A mouse comes upon a tiny crown in the grass. The mouse puts the crown on his head, and when a bear subsequently comes upon him and asks if he's king, the mouse responds "Yes."

Pick by The Fan Brothers, It Fell From the Sky and Daniel Miyares, Midnight & Moon:


Written by Cary Fagan and illustrated by Dena Seiferling

Publisher: Tundra Books (September 24, 2019)

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The illustrations for King Mouse are so lushly breathtaking. What was your starting point or inspirations? DS: "Thank you! The main inspiration for the environments was the landscape that surrounds the city I live in (Treaty 7 - Calgary, Alberta). At the time King Mouse was illustrated, my kids were both very little and we would spend a lot of time exploring these areas which are a great mix of forested hills, grasslands and river valleys. It’s a place to ponder, imagine and lose yourself in - life is everywhere! I felt like it was the perfect spot to draw inspiration from and having spent so much time in this environment helped me imagine and develop the characters in a wholistic way - also lots of reference because I love taking photos out there."

For those who love KING MOUSE, can you recommend another title that you think they might also enjoy, and why? "I would recommend Bear Wants to Sing because it’s the follow up/companion book to King Mouse!"

King Mouse reads like a modern fable. Are there any other modern fables you love? "I really love Mac Barnett and John Klassen’s The Wolf, The Duck, & The Mouse. I personally appreciate a juxtaposition of dry humour and sweetness which I feel this book has. I think this story introduces children to the idea of symbiotic relationships and interconnectivity in a fun and lighthearted way and reminds us of the importance of collaboration. I like fables that don’t take themselves too seriously." "Some books that I have on my shelf that I consider classics are King Mouse by Cary Fagan and Dena Seiferling," said Daniel Miyares. What contemporary picture books do you hope will become the classics of the future? "That’s very flattering to hear. I admire Daniel Miyares's work. Midnight & Moon looks fantastic!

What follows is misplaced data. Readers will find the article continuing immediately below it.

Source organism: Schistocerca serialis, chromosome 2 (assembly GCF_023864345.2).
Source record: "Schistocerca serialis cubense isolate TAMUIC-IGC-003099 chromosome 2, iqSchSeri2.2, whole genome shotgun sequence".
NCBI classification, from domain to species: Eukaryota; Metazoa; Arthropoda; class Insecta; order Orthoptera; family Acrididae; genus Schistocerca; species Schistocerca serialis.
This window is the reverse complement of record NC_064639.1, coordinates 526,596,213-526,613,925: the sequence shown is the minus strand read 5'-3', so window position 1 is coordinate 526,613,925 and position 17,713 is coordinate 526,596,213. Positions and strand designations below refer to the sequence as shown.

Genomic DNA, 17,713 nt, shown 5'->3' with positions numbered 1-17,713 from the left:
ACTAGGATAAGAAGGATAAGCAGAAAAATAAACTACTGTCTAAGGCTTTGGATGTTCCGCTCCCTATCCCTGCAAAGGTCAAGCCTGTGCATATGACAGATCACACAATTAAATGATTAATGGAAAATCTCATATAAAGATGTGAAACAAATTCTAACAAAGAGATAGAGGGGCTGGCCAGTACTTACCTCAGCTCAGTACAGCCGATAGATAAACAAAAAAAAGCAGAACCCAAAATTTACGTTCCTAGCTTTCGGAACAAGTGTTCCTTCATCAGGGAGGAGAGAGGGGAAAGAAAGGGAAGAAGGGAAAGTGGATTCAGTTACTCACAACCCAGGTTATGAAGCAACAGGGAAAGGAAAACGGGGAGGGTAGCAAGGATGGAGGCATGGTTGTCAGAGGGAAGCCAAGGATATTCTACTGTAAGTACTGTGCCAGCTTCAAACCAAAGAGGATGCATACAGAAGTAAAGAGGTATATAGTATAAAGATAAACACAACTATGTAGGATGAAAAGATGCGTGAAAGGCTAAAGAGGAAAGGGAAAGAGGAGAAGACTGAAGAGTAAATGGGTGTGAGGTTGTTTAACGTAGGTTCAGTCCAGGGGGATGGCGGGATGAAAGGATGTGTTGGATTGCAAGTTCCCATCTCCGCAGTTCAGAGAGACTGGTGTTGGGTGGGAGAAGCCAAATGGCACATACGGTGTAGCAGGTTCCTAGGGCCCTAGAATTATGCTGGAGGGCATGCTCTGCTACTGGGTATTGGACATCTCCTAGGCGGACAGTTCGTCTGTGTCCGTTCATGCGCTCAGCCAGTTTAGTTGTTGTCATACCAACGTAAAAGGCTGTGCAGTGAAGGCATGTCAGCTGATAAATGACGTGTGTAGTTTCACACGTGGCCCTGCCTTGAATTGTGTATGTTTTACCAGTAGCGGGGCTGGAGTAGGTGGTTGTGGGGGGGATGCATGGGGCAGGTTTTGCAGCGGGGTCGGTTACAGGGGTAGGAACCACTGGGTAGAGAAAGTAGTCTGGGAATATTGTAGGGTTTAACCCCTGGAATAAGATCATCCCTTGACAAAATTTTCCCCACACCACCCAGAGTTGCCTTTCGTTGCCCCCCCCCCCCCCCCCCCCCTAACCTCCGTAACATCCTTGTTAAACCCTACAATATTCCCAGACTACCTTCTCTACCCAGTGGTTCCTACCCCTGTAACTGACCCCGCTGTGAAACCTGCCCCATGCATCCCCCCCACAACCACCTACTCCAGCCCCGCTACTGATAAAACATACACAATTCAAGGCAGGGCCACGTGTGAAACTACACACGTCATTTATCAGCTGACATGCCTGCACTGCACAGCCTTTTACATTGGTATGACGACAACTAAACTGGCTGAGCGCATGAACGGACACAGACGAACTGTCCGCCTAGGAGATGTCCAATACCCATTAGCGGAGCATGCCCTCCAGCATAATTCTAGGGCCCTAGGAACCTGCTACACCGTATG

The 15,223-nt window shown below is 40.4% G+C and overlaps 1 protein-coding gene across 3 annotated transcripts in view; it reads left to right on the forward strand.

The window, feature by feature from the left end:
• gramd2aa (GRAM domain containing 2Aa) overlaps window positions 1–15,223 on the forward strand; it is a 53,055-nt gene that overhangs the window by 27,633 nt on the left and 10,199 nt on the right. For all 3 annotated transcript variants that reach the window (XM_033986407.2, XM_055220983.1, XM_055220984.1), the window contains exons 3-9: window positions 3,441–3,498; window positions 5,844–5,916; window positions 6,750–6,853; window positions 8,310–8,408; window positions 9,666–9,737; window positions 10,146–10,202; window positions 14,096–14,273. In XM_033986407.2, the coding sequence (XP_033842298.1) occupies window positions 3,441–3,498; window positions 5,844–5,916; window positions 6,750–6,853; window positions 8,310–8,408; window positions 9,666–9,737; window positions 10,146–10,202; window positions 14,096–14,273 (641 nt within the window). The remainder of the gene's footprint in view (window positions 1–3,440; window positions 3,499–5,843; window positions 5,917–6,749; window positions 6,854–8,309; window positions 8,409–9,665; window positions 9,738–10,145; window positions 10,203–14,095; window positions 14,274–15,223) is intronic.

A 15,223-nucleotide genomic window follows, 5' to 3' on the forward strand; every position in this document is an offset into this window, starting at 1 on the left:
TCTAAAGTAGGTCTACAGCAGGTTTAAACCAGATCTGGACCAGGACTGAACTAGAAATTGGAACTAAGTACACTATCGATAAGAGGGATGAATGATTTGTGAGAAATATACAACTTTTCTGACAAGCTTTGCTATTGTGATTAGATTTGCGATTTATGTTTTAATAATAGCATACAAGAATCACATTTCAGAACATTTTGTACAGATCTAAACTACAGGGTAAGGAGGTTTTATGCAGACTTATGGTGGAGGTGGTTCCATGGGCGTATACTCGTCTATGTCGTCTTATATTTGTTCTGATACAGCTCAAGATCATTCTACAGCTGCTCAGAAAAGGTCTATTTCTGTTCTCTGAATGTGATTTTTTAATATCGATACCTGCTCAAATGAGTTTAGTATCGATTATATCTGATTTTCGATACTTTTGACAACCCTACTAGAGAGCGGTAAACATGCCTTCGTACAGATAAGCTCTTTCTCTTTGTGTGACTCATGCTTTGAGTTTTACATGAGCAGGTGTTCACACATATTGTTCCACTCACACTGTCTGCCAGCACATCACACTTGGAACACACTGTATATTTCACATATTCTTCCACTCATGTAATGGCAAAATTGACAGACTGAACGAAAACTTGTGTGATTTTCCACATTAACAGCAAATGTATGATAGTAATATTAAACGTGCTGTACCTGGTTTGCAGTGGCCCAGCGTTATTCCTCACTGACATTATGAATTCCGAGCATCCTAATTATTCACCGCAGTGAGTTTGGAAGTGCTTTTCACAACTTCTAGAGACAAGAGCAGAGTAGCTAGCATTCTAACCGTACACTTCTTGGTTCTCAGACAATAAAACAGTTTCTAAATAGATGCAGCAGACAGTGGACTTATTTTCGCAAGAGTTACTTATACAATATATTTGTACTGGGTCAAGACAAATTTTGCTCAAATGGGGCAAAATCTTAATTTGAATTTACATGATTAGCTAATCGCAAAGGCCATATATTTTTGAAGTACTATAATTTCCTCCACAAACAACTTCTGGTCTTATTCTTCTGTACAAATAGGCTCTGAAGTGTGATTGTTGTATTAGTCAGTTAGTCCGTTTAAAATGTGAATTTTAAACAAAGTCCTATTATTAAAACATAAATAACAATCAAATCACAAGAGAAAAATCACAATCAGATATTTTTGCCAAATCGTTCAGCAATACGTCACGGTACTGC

I was able to see some lovely media exploration and process for that book on his Tundra IG feature recently.

Hmm.. one book I have on my shelves that I think of as a future classic is The Night Gardener, by The Fan Brothers. This book, about a town who experiences something mysterious and magical, is adorable and full of heart. Their books feel timeless and this one is especially beautiful to look at. I’ll always have a copy in my library :)"

Updated: Apr 11

Mae is a girl. Bear is a bear. But over the course of one life-changing, slightly nerve-racking train ride, they find out that this might be the only thing they don't have in common.

Pick by Daniel Miyares, Hope at Sea:


Written by Kate Hoefler and illustrated by Jessixa Bagley

Publisher: Chronicle Books (March 22, 2022)

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Can you tell me the origin story behind Courage Hats?

KH: "I started writing Courage Hats when I needed courage myself. It was during a focus fellowship at AIR SFI – a wonderful surprise allowing me time to get away from everyday life to go into a small wooded community in Georgia to write. I had never just picked up and gone somewhere (for an extended period of time) on my own, and especially not to a place where I didn’t know a soul.